2. The issues with TDME/JAVA

2.1 Garbage collection

I had to fight garbage collection which blocked the frontend unpredictable for
even a second sometimes which is bad for such kind of game.

There was this one idea to fix this by allocating all the memory required on game session start up and never release it until the game session was finished, which improved the situation but lead to e.g. ugly code. At the end I decided that this approach was not good enough.

2.2. JIT

One minor thing was also that you could watch getting logic being handled by JIT step by step. Means logic would take some more time if being executed first and later be faster.
Not that big issue but still an issue. The idea to work around that was to have a warm up run or something similar. But I never tried.

2.3. Multi threading

There were some other hacks required because this way getting feasible multi threading ready logic was harder to implement as this kind of code was not renentrant by default even if it could be in C++ easily.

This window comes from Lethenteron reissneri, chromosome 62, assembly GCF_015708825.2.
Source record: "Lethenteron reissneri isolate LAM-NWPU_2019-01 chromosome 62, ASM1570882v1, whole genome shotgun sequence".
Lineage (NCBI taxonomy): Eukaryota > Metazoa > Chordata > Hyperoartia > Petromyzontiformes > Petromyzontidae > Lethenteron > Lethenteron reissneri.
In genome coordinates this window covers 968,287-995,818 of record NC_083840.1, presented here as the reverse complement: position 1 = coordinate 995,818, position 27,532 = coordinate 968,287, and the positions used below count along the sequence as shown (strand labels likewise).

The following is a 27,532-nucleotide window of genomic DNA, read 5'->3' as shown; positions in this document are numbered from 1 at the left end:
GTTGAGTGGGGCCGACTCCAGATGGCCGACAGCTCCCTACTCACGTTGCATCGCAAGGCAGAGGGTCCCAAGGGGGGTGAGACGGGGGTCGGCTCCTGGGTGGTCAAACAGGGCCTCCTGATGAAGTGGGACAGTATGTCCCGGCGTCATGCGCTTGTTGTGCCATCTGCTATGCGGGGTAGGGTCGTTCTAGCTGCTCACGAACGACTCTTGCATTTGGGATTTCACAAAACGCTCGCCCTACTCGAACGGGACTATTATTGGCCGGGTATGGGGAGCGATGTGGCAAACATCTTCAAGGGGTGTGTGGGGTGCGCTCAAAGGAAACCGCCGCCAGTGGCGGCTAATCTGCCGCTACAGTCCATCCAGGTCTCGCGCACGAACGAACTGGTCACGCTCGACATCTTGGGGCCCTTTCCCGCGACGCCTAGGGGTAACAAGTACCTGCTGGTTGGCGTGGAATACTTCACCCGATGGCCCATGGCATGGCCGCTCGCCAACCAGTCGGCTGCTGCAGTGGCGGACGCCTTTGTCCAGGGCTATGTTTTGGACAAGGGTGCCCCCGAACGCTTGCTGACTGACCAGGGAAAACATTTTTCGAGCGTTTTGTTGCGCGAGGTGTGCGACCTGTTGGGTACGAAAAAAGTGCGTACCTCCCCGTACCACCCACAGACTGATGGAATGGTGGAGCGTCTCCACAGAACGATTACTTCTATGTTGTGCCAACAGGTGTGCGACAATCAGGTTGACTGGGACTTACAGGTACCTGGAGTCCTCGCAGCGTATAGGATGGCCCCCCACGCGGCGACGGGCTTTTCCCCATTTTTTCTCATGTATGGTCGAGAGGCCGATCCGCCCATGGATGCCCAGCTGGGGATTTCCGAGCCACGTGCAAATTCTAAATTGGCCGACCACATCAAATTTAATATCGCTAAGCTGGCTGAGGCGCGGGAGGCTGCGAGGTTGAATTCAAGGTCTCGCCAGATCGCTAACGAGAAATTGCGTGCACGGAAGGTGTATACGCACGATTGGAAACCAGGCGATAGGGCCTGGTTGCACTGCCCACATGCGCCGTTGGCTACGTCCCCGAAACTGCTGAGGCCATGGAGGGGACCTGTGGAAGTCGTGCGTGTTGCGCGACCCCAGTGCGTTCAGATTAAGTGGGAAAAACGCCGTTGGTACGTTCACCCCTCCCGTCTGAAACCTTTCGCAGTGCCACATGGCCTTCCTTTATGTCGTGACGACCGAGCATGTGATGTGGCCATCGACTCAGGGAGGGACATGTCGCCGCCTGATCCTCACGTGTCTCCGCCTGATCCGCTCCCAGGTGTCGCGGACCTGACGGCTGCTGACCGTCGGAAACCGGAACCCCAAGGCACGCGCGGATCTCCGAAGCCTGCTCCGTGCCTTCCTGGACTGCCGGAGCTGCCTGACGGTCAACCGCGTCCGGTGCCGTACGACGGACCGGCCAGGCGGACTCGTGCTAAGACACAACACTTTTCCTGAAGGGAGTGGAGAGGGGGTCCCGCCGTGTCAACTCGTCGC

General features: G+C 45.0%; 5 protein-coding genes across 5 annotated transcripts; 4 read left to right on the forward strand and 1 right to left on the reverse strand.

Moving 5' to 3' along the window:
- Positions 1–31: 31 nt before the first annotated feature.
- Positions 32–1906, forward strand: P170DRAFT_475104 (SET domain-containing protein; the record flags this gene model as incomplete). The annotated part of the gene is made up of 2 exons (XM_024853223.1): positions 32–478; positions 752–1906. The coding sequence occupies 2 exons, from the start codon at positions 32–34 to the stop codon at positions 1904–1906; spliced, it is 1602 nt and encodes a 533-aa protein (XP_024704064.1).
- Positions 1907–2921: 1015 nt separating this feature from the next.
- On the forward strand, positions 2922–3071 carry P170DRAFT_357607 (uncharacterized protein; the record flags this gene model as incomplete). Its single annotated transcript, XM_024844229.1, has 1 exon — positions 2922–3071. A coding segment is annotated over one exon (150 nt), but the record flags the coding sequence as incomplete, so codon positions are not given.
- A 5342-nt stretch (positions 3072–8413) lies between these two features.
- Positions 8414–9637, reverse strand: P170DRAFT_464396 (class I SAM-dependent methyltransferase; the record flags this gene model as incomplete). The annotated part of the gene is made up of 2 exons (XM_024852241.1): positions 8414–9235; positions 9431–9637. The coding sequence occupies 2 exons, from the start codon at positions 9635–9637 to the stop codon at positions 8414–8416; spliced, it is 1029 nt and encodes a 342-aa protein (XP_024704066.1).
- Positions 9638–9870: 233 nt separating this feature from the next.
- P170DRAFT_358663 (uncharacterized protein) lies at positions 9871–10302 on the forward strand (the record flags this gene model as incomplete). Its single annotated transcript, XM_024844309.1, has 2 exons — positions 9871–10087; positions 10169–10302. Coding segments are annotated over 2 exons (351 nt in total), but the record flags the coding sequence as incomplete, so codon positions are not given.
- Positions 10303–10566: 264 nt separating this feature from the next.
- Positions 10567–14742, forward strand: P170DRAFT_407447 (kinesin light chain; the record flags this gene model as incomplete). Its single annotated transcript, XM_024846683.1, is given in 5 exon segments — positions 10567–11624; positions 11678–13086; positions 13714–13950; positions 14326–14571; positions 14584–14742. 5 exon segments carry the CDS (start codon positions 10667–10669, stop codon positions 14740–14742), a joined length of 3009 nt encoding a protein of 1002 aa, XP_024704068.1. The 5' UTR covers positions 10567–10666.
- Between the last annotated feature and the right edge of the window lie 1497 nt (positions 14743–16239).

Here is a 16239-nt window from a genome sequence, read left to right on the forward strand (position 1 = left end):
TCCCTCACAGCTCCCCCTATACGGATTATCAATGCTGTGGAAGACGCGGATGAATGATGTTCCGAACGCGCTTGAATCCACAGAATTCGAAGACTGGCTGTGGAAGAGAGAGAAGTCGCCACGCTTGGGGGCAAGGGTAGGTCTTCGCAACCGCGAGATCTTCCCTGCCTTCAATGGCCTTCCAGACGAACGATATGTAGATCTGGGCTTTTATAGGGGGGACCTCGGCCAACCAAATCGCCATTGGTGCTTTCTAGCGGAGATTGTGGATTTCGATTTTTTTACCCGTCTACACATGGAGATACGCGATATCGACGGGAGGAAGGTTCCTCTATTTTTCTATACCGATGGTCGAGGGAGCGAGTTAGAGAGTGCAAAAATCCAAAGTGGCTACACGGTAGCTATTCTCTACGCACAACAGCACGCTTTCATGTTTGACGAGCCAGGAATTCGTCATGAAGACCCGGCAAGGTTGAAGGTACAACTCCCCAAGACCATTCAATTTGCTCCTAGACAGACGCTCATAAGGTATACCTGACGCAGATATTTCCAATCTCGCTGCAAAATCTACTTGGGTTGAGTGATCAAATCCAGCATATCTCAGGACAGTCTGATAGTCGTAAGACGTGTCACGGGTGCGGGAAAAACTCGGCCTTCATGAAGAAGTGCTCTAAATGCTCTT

The game was multithreaded. It had one thread for visualization engine, one for game logic plus physics and one for path finding.

2.4. Network latency

Another issue was that frontend network code had too high network latency which I had no influence on as I was just using JAVA functionality. Using JNI and roll something own was not an option for me for various reasons.

2.5. SIMD

Another very valid point is that JAVA does not allow to do SIMD explicitly.

2.6. JAVA and C++ in the same project

Last point is that having C++ in backend and JAVA in frontend means that you can not share code between them thus having game logic twice. And I just did not wanted to do JNI or such.

3. The C++ port